Watch a video of the Kirtland’s warbler in its wintering habitat in the Bahamas.
The Jack Pine forests of northern lower Michigan boast a rare and beautiful species of bird, the Kirtland’s warbler. To catch a glimpse of the bird with its dark striped, bluish gray back atop its yellow belly and speckled sides is as moving as hearing its unique song. For those who have followed the history of the bird, that song is a reminder that this little bird came close to being tuned out.
The Kirtland’s warbler has made its summer home and breeding grounds in the Jack Pine Forests of Michigan since before the 1900’s.To escape the frigid Michigan winters, the bird travels to The Bahamas for eight months until returning in the late spring. Favoring young Jack Pine and dense canopy cover, the bird finds Michigan suitable to its nesting habits. According to Les Line in Audubon’s March 2004 issue, the warbler once favored the area because its natural wildfires could occur unchecked by human interference. A necessity to the youth of the trees, the fires clear the area of other plant life, regenerate the soil, and force the pine to release its seeds making room for new Jack Pine growth.
The natural cycle of the forests so favored by the warbler could not remain untouched forever. Human interference and parasite species proved daunting to their habitat and life-cycle. The young pines provide a suitable home for the bird at about age 6 and remain suitable for about 10 years. Modern fire control measures began changing natural regeneration and young growth and, “by the 1950’s warbler habitat had become scarce." In addition to human interference, the brown-headed cowbird which lays its eggs in the nest of the Kirtland's warbler, parasitized the nest. As a result the successful fledgling per nests dropped to less than one. The all time lowest population totaled a mere 201 in 1971.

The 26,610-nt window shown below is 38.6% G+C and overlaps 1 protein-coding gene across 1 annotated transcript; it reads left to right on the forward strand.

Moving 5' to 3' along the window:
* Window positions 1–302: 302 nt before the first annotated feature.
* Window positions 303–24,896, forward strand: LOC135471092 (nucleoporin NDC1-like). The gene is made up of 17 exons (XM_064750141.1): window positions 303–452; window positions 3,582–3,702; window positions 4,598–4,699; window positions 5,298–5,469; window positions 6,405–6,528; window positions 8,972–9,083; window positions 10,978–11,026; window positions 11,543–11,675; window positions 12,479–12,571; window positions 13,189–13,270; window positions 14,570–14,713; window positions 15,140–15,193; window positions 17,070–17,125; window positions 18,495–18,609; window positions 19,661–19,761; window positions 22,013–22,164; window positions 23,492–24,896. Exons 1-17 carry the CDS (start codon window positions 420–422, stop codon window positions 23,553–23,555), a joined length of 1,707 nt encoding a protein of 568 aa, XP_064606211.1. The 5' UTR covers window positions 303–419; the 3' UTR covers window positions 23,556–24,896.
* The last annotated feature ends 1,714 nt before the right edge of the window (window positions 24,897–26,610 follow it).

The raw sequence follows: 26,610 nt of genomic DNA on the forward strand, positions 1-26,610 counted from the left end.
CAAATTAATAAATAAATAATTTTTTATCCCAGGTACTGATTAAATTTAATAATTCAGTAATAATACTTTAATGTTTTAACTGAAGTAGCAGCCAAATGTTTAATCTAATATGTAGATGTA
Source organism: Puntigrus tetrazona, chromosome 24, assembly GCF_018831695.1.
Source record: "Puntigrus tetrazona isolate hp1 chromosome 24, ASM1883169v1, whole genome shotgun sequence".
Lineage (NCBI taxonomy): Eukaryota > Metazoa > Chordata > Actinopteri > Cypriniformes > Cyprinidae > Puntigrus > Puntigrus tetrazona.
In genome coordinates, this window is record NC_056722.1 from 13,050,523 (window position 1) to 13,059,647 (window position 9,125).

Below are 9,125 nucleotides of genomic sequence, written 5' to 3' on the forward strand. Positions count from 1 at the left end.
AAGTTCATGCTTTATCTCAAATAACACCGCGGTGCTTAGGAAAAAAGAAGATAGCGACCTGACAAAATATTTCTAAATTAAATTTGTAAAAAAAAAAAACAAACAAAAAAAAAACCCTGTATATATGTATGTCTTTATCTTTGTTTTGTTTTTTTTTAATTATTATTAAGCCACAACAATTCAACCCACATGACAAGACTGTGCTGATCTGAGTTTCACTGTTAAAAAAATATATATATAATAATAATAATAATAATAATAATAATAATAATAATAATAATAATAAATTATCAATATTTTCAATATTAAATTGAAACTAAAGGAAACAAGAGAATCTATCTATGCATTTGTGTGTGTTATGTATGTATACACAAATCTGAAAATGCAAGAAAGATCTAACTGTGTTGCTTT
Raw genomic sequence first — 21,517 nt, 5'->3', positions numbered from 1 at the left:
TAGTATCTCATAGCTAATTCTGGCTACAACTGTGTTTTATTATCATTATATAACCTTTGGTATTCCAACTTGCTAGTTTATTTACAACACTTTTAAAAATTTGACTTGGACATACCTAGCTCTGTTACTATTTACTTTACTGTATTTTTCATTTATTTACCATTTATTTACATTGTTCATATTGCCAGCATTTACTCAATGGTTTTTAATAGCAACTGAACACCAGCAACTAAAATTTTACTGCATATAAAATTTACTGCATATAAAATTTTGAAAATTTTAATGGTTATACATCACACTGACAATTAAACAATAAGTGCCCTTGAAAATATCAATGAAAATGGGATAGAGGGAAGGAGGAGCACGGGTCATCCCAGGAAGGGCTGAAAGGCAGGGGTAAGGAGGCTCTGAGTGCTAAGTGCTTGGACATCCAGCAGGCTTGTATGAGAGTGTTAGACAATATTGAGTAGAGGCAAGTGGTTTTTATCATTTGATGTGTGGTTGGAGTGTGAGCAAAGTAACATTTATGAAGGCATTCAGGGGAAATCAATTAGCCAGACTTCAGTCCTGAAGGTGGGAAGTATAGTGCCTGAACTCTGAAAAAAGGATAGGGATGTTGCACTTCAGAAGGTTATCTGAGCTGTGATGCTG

Starting in 1957 action was taken to preserve the Michigan habitat of the Kirtland's warbler. According to Harold F. Mayfield’s 1992 article in The Birds of North America, the total area owned today by the state of Michigan and set aside for the Kirtland’s warbler is 51,700 ha in 16 areas. Controlled fires, logging practices and methods to stimulate new growth through fire simulation techniques have begun to restore the warbler’s population. In addition major action has been taken to remove the cowbird from warbler’s nesting areas. In the latest study of 51 nests, rearchers found no trace of the cowbird.
The restoration of the Kirtland’s Warbler has been so successful that from 2002 to 2005 alone, the total Michigan population increased by almost 400 for a Michigan total of 1,415 in 2005, (2002-2005 Census Results).
This article was written by Amber Hursh, External Affairs Intern.